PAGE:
The house was, in fact, a fabulous showcase for the fabric. Jim Thompson would use Thai silk in different permutations all throughout his home: as upholstery, curtains, table spreads, lamp shades.
More correctly, the house was a showcase for the lifestyle which would make everyone take note of what Thompson’s weavers were producing. For the man had it down pat: it is not advertising which sells a product. What truly sells is legend.
Sadly, a tragic twist of events would add to the mystique. Sometime in 1967 while on vacation in Malaysia, Jim Thompson would disappear during a walk in the forest. Rumors would abound as to what had happened to the man. But in the end, Mr Thompson never came home again.
Today, even though the beautiful house on the klong no longer has its owner, it is alive and well and booming, filled with visitors. As I walked around, I saw that a lounge had been added as well as a café that served delicious meals. Sitting at a table near the pond is truly a meditative experience given the grime and bustle of contemporary Bangkok.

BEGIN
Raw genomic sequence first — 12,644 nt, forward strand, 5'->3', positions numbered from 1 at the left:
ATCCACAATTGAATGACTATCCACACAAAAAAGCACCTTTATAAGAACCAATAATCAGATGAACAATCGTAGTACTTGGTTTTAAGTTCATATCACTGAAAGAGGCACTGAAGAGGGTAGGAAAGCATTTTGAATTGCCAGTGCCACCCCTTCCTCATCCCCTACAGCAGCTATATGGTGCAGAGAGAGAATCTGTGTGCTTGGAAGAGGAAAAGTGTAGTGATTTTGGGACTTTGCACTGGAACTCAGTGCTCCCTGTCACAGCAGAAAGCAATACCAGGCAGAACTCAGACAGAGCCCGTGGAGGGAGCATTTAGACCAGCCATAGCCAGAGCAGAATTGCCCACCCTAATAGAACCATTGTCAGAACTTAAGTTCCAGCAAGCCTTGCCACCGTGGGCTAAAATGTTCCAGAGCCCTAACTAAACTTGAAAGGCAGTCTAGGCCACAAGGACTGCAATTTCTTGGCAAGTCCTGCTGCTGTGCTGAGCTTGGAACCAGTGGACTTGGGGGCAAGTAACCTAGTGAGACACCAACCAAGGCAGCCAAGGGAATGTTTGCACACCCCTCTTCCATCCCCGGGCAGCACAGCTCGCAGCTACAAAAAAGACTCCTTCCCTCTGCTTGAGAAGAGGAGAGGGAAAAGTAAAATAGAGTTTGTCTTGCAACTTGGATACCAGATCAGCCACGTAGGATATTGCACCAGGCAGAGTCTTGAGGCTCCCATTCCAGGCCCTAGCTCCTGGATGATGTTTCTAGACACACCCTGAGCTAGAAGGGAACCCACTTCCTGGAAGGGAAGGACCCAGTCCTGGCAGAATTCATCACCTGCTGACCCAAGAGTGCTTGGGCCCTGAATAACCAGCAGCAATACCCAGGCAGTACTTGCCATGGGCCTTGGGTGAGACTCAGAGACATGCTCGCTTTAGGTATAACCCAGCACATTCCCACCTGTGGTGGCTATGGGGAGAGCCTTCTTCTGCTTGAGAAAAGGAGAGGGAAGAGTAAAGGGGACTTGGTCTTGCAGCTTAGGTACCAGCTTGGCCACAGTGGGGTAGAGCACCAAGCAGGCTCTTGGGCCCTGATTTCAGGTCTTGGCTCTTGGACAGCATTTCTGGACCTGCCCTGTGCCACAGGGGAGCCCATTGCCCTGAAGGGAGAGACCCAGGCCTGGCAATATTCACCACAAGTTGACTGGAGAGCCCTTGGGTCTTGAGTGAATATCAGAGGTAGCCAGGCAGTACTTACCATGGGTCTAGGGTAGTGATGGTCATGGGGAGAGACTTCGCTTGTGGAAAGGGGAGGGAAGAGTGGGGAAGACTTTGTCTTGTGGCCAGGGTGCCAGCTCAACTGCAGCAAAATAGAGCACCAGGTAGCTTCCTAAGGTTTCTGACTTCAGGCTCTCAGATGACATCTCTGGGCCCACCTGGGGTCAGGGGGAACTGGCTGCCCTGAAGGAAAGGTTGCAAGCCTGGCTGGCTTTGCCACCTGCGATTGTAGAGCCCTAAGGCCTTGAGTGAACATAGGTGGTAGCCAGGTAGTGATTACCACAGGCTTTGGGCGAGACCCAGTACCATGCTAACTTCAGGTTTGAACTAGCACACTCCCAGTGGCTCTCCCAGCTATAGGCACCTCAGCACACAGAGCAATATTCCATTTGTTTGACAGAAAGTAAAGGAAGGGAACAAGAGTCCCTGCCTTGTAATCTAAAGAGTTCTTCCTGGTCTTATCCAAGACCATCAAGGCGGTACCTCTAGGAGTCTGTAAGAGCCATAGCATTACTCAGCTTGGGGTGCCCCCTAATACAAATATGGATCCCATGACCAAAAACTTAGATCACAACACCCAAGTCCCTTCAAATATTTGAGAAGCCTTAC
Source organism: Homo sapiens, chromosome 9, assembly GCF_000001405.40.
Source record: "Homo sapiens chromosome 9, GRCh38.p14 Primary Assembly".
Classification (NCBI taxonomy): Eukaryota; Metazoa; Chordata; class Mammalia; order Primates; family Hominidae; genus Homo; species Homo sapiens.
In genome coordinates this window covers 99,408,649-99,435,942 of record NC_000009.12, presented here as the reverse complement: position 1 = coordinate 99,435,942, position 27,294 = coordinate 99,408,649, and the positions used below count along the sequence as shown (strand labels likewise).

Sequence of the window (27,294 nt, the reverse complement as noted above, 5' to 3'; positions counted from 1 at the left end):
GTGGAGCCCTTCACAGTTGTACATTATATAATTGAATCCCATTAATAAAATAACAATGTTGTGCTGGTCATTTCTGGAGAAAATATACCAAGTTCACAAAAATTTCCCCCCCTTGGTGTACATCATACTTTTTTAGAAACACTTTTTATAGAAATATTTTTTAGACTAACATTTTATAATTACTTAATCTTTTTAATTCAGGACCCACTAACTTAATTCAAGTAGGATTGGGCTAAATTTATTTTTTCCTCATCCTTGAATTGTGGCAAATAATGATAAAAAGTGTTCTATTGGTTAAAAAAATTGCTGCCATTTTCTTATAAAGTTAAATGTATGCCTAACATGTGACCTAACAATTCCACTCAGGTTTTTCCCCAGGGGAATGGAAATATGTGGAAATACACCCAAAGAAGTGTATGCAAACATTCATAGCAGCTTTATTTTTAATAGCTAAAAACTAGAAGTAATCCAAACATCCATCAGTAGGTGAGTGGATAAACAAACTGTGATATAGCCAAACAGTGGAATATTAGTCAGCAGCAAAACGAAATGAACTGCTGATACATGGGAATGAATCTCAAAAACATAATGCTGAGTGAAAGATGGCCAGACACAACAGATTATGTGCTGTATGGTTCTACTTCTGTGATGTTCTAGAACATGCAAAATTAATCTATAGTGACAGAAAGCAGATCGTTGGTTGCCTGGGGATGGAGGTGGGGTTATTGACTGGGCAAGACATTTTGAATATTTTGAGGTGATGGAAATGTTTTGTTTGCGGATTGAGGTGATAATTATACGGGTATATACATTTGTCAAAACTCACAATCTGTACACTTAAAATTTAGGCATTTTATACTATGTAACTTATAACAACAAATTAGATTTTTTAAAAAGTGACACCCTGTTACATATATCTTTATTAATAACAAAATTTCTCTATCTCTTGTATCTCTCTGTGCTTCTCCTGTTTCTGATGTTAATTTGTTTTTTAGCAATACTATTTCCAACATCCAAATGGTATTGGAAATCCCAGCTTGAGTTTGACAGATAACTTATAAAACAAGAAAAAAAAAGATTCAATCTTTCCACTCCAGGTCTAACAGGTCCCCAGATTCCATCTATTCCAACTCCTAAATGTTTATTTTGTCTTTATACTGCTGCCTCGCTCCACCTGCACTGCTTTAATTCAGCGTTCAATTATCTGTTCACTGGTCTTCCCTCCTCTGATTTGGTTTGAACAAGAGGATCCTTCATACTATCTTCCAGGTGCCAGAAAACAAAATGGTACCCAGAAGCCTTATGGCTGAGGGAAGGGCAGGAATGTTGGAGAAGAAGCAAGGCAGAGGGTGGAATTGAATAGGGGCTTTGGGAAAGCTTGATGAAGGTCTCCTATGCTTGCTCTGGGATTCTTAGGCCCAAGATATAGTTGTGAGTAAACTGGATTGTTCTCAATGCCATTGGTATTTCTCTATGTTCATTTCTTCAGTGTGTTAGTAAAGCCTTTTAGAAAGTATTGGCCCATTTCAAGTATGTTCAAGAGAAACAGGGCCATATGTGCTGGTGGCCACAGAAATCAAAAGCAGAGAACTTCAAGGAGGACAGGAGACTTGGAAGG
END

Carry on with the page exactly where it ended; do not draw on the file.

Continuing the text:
Lessons for us
My favorite is the gallery which hosts cutting-edge thematic exhibits. I had once seen a show there which explored how Thompson would have felt if he were to suddenly come back to his beloved city.
On my more recent visit, there was a display of innovative designs. Of course, some of the pieces on display were also on sale at the store downstairs which was doing brisk business.
There are certainly a lot of lessons in the Jim Thompson house for those of us who are trying to revive Philippine fabrics like Piña. For one, it was abundantly apparent that to sell textiles, the best showcase is a fabulous house.
Many thoughts filled my mind as I surveyed the garden: could we do something like this in Boracay to sell the weaving of Aklan? Could Dr. Maris Diokno of the National Historical Commission of the Philippines turn the various heritage homes in her care into a vibrant entrepreneurial center where history will help provide livelihood for local communities?
Then I smile as I tease myself with another admittedly irreverent question: if I want the craft product I am advocating to flourish, would I also have to disappear?